Brexit: What happens next after the meaningful vote on Theresa May’s deal?


The meaningful vote on Theresa May’s Brexit deal begins at 7pm on Tuesday night but MPs will have their say on a series of amendments first.

The Speaker will announce this morning which he has picked. The limit of six has been lifted.

Each amendment to the vote – known as a division – can last about 15 minutes.

Downing Street is preparing for a big rebellion with sources suggesting more than 100 Tory MPs could vote against.

But the big unknown is what happens next.

Theresa May’s Plan B

Whatever the result the PM is expected to make a statement straight after the result setting out what she plans to do next.

There are suggestions the Government could ask MPs to vote on the same deal again at a later date.

No 10 hopes that the pressure of a fast approaching Brexit day and a lack of an alternative plan will focus MPs’ minds.

Parliamentary rules usually prevent the Government asking MPs to vote on the same question but if it tweaks the wording it could get away with it.

Brussels sources suggest they want to see how the vote goes before they offer more compromises.


May’s deal – but with guarantees

Downing Street has indicated it will accept one amendment, proposed by Tory MP Hugo Swire.

This supports the PM’s deal but would give MPs a future vote to approve the implementation of the Northern Ireland backstop.

It includes six conditions on the “insurance policy” to avoid a hard border, after the PM said Government was looking at ways to make sure the backstop has “democratic legitimacy”.

But questions remain over whether these commitments would breach the UK’s international obligations to the EU.

Tory MPs Andrew Murrison and Sir Edward Leigh have tabled other amendments which would put a time limit on the backstop.

Their plan is to reduce the scale of a Government defeat, although the PM has conceded that Brussels wouldn’t go for it.

MPs take control

Three Tory former ministers led by Nick Boles have said a senior panel of MPs – the liaison committee – should be given responsibility to come up with their own compromise deal.

He has denied the move was a “coup” but admitted it would see power handed to the liaison committee, chaired by second referendum backer Sarah Wollaston, to find a way forward.

But Wollaston has complained that the liaison committee was not consulted by the plan and No 10 has warned against it.

What time is the Brexit vote? Parliament to vote on Theresa May’s EU deal today  

Jeremy Corbyn’s plan

The Labour frontbench amendment rejects the PM’s deal because it fails to meet its “six tests” on Brexit.

The party has also rejected leaving without a deal and has promised to “pursue every option” to avoid either of those outcomes.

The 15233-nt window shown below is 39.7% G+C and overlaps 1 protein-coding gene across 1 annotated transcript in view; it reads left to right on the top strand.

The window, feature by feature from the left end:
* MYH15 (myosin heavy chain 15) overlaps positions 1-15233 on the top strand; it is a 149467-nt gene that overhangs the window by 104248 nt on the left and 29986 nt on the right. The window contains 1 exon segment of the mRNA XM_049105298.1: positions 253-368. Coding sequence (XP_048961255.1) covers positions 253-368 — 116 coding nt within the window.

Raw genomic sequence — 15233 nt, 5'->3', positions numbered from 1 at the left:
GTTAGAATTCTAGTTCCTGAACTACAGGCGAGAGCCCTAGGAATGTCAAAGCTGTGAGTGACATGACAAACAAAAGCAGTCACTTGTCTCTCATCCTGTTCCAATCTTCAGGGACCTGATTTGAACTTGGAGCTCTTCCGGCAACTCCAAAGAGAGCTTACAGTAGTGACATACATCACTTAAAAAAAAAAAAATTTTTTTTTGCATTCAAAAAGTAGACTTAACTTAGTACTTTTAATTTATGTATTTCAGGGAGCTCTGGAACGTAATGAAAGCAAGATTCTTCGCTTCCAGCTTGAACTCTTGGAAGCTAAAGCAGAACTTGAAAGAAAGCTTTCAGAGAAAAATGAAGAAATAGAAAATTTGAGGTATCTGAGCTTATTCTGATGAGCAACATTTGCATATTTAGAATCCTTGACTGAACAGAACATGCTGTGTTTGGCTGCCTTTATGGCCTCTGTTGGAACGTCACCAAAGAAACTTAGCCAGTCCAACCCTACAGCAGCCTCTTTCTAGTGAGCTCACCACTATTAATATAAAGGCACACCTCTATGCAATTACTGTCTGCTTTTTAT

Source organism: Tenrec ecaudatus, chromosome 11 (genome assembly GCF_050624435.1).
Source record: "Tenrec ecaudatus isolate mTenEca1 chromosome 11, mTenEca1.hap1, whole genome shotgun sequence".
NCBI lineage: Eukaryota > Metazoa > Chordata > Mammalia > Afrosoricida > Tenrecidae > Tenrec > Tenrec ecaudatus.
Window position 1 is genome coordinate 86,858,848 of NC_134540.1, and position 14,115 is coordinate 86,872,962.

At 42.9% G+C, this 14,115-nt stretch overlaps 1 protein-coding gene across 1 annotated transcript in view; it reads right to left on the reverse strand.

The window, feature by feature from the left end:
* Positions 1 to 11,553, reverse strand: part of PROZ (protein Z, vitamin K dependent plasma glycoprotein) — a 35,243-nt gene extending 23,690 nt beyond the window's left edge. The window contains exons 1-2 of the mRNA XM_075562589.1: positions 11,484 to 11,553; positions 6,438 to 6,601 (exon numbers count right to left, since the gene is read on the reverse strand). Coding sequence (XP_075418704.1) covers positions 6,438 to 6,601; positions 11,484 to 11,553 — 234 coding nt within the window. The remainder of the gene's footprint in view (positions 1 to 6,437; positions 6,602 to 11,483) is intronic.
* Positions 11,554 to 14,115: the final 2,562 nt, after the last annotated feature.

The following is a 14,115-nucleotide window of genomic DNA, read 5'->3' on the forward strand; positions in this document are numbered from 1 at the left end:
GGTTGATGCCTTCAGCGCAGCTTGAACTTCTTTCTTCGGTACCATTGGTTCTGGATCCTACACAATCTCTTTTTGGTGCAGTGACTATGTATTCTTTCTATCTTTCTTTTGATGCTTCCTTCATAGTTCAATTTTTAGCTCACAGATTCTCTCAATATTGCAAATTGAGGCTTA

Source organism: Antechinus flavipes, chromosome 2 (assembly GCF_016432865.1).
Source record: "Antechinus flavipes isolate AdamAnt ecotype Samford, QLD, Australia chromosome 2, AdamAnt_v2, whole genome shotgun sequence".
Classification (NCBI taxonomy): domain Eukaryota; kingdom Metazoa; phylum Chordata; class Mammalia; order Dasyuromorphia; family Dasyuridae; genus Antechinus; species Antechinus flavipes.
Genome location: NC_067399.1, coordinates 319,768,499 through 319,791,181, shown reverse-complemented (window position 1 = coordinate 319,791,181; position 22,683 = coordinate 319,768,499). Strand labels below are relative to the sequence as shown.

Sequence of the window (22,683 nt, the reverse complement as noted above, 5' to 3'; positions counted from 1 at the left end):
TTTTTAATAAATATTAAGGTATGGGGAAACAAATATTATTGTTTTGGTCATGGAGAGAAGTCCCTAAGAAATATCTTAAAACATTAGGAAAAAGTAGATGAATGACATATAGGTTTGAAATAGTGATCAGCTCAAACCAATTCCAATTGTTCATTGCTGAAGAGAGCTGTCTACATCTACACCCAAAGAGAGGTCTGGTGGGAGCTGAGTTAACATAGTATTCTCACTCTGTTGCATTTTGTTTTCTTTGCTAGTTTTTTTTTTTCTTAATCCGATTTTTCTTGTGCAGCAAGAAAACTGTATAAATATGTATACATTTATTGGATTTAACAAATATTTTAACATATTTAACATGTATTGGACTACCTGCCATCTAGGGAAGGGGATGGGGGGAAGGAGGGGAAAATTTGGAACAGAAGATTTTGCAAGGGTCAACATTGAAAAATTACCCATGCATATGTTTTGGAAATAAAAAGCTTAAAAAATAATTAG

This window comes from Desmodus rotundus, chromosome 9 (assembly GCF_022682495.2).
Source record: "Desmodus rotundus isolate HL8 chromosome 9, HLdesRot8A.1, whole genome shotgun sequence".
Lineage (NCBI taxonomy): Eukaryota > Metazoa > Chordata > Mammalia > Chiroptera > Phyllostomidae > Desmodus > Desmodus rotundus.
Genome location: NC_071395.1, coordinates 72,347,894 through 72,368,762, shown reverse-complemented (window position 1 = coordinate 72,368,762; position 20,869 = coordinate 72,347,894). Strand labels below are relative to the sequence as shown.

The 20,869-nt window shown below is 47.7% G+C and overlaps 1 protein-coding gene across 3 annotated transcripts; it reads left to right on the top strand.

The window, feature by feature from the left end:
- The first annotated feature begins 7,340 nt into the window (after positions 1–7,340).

However, Mr Corbyn and his top team have repeatedly stated they want to force a general election, and would table a no confidence vote in the Government at the moment they believe they are most likely to win.

Several shadow cabinet ministers have suggested this could be immediately after a defeat, although without the DUP abstaining they are unlikely to win. 

May’s deal – and no Brexit kicked out

Senior Labour MP Hilary Benn has tabled an amendment that both rejects the PM’s plan and also the UK crashing out of the EU without a deal.

The chair of the Brexit committee has won cross-party support from MPs campaigning for a second referendum, including leading Tory rebel Dominic Grieve, SNP MPs and senior Labour backbenchers like Yvette Cooper.

This boosts the amendment’s chances of being selected, although Mr Benn is said to have come under pressure to withdraw as some Tory MPs oppose leaving without a deal, but still want to support the PM.

Brexit delayed

The SNP and Plaid Cymru have warned that the PM’s Brexit deal would be damaging for Scotland, Wales and the UK as a whole.

They argue that the UK’s departure from the EU should be delayed until another withdrawal deal is agreed with the UK.

This would involve the Government delaying or revoking article 50 to delay Brexit Day beyond March 29, something it would be unwilling to do unless its hand was forced by MPs.

Any delay would also require the agreement of the EU, which has made it clear it would not agree just for more negotiations. 

Second referendum

The Lib Dems have called on the Government to prepare for a “People’s Vote” in which the public would get a fresh public vote.

But the official People’s Vote campaign called the move “clearly unhelpful” as it would come too soon to have any realistic hope of success.

The amendment does not have cross-party support which suggests it may not be picked by the Speaker. Many second referendum campaigners believe that the option should be put on the table as last resort – and once every other option has been defeated – if it is to get the backing of enough MPs. 

Workers rights protections

This amendment, tabled by Labour backbencher John Mann, supports the PM’s deal on condition the government maintains standards in employment, environmental protection and health and safety.

It has the backing of six Labour MPs but the unions and the party leadership have opposed it, arguing that it would not be legally binding.

Theresa May met with a handful of Labour MPs over Christmas, most who represent Leave-voting constituencies, in a bid to win their support for her deal.

So far four Labour MPs have said they will vote for the Government’s Brexit plan. 

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